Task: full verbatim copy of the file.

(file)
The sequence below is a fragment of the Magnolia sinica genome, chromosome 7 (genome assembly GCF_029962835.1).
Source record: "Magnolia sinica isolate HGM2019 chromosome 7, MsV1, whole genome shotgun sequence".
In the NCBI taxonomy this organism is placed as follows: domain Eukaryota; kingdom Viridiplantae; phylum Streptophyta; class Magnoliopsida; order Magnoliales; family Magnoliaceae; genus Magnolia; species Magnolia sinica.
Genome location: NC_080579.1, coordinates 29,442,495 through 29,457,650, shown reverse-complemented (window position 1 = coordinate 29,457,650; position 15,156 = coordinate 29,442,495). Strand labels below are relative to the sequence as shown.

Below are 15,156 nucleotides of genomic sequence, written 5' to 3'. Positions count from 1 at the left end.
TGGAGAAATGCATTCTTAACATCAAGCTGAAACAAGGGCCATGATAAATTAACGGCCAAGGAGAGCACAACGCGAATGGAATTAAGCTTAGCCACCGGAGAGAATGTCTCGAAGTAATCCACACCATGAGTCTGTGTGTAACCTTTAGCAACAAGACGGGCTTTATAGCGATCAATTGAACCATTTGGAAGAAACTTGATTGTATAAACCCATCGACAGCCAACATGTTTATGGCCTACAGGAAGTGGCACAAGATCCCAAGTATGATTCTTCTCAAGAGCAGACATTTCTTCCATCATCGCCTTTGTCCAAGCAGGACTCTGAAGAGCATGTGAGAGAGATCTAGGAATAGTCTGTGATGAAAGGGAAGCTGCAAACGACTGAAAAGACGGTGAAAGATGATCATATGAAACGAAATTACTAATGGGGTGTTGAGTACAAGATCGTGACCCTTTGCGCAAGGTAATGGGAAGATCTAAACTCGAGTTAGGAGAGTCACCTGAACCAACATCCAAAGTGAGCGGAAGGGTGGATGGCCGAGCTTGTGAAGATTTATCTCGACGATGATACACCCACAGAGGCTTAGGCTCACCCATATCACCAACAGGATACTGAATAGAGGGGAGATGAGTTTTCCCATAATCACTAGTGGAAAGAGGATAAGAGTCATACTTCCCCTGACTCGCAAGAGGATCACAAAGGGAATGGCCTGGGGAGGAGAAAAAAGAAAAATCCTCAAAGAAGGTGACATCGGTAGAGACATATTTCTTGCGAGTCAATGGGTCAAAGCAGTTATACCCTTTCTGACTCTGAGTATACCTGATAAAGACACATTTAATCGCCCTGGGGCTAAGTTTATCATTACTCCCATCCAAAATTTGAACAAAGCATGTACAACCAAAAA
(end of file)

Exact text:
The sequence below is a fragment of the Magnolia sinica genome, chromosome 7 (genome assembly GCF_029962835.1).
Source record: "Magnolia sinica isolate HGM2019 chromosome 7, MsV1, whole genome shotgun sequence".
In the NCBI taxonomy this organism is placed as follows: domain Eukaryota; kingdom Viridiplantae; phylum Streptophyta; class Magnoliopsida; order Magnoliales; family Magnoliaceae; genus Magnolia; species Magnolia sinica.
Genome location: NC_080579.1, coordinates 29,442,495 through 29,457,650, shown reverse-complemented (window position 1 = coordinate 29,457,650; position 15,156 = coordinate 29,442,495). Strand labels below are relative to the sequence as shown.

Below are 15,156 nucleotides of genomic sequence, written 5' to 3'. Positions count from 1 at the left end.
TGGAGAAATGCATTCTTAACATCAAGCTGAAACAAGGGCCATGATAAATTAACGGCCAAGGAGAGCACAACGCGAATGGAATTAAGCTTAGCCACCGGAGAGAATGTCTCGAAGTAATCCACACCATGAGTCTGTGTGTAACCTTTAGCAACAAGACGGGCTTTATAGCGATCAATTGAACCATTTGGAAGAAACTTGATTGTATAAACCCATCGACAGCCAACATGTTTATGGCCTACAGGAAGTGGCACAAGATCCCAAGTATGATTCTTCTCAAGAGCAGACATTTCTTCCATCATCGCCTTTGTCCAAGCAGGACTCTGAAGAGCATGTGAGAGAGATCTAGGAATAGTCTGTGATGAAAGGGAAGCTGCAAACGACTGAAAAGACGGTGAAAGATGATCATATGAAACGAAATTACTAATGGGGTGTTGAGTACAAGATCGTGACCCTTTGCGCAAGGTAATGGGAAGATCTAAACTCGAGTTAGGAGAGTCACCTGAACCAACATCCAAAGTGAGCGGAAGGGTGGATGGCCGAGCTTGTGAAGATTTATCTCGACGATGATACACCCACAGAGGCTTAGGCTCACCCATATCACCAACAGGATACTGAATAGAGGGGAGATGAGTTTTCCCATAATCACTAGTGGAAAGAGGATAAGAGTCATACTTCCCCTGACTCGCAAGAGGATCACAAAGGGAATGGCCTGGGGAGGAGAAAAAAGAAAAATCCTCAAAGAAGGTGACATCGGTAGAGACATATTTCTTGCGAGTCAATGGGTCAAAGCAGTTATACCCTTTCTGACTCTGAGTATACCTGATAAAGACACATTTAATCGCCCTGGGGCTAAGTTTATCATTACTCCCATCCAAAATTTGAACAAAGCATGTACAACCAAAAA